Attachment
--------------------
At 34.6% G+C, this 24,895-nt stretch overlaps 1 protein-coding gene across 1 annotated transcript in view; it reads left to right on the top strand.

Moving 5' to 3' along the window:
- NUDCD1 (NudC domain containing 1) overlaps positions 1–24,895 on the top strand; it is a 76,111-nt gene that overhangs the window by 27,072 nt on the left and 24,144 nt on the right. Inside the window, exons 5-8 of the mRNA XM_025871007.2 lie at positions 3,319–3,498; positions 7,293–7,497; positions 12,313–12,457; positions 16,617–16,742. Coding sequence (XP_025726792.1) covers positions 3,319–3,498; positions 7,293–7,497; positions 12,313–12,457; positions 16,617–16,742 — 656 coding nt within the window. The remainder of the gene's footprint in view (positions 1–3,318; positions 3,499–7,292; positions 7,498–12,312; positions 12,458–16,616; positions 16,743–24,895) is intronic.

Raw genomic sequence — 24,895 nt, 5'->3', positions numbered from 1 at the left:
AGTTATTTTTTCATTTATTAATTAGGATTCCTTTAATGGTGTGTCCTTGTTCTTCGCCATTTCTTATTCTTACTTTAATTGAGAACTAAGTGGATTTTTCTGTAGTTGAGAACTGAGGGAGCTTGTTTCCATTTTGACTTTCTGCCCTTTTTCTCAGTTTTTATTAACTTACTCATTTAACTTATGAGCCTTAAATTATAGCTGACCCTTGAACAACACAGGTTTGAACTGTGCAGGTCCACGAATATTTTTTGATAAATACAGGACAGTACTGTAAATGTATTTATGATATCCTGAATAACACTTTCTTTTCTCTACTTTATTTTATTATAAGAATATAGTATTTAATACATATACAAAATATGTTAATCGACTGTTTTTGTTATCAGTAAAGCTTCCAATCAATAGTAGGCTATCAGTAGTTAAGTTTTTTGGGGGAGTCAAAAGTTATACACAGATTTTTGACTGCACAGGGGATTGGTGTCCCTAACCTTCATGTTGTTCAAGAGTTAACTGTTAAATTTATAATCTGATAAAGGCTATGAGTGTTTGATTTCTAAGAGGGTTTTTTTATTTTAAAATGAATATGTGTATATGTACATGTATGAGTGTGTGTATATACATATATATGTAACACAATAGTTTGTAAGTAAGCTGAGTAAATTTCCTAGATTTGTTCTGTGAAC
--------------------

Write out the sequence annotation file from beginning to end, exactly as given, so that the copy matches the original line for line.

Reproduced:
At 34.6% G+C, this 24,895-nt stretch overlaps 1 protein-coding gene across 1 annotated transcript in view; it reads left to right on the top strand.

Moving 5' to 3' along the window:
- NUDCD1 (NudC domain containing 1) overlaps positions 1–24,895 on the top strand; it is a 76,111-nt gene that overhangs the window by 27,072 nt on the left and 24,144 nt on the right. Inside the window, exons 5-8 of the mRNA XM_025871007.2 lie at positions 3,319–3,498; positions 7,293–7,497; positions 12,313–12,457; positions 16,617–16,742. Coding sequence (XP_025726792.1) covers positions 3,319–3,498; positions 7,293–7,497; positions 12,313–12,457; positions 16,617–16,742 — 656 coding nt within the window. The remainder of the gene's footprint in view (positions 1–3,318; positions 3,499–7,292; positions 7,498–12,312; positions 12,458–16,616; positions 16,743–24,895) is intronic.

Raw genomic sequence — 24,895 nt, 5'->3', positions numbered from 1 at the left:
AGTTATTTTTTCATTTATTAATTAGGATTCCTTTAATGGTGTGTCCTTGTTCTTCGCCATTTCTTATTCTTACTTTAATTGAGAACTAAGTGGATTTTTCTGTAGTTGAGAACTGAGGGAGCTTGTTTCCATTTTGACTTTCTGCCCTTTTTCTCAGTTTTTATTAACTTACTCATTTAACTTATGAGCCTTAAATTATAGCTGACCCTTGAACAACACAGGTTTGAACTGTGCAGGTCCACGAATATTTTTTGATAAATACAGGACAGTACTGTAAATGTATTTATGATATCCTGAATAACACTTTCTTTTCTCTACTTTATTTTATTATAAGAATATAGTATTTAATACATATACAAAATATGTTAATCGACTGTTTTTGTTATCAGTAAAGCTTCCAATCAATAGTAGGCTATCAGTAGTTAAGTTTTTTGGGGGAGTCAAAAGTTATACACAGATTTTTGACTGCACAGGGGATTGGTGTCCCTAACCTTCATGTTGTTCAAGAGTTAACTGTTAAATTTATAATCTGATAAAGGCTATGAGTGTTTGATTTCTAAGAGGGTTTTTTTATTTTAAAATGAATATGTGTATATGTACATGTATGAGTGTGTGTATATACATATATATGTAACACAATAGTTTGTAAGTAAGCTGAGTAAATTTCCTAGATTTGTTCTGTGAAC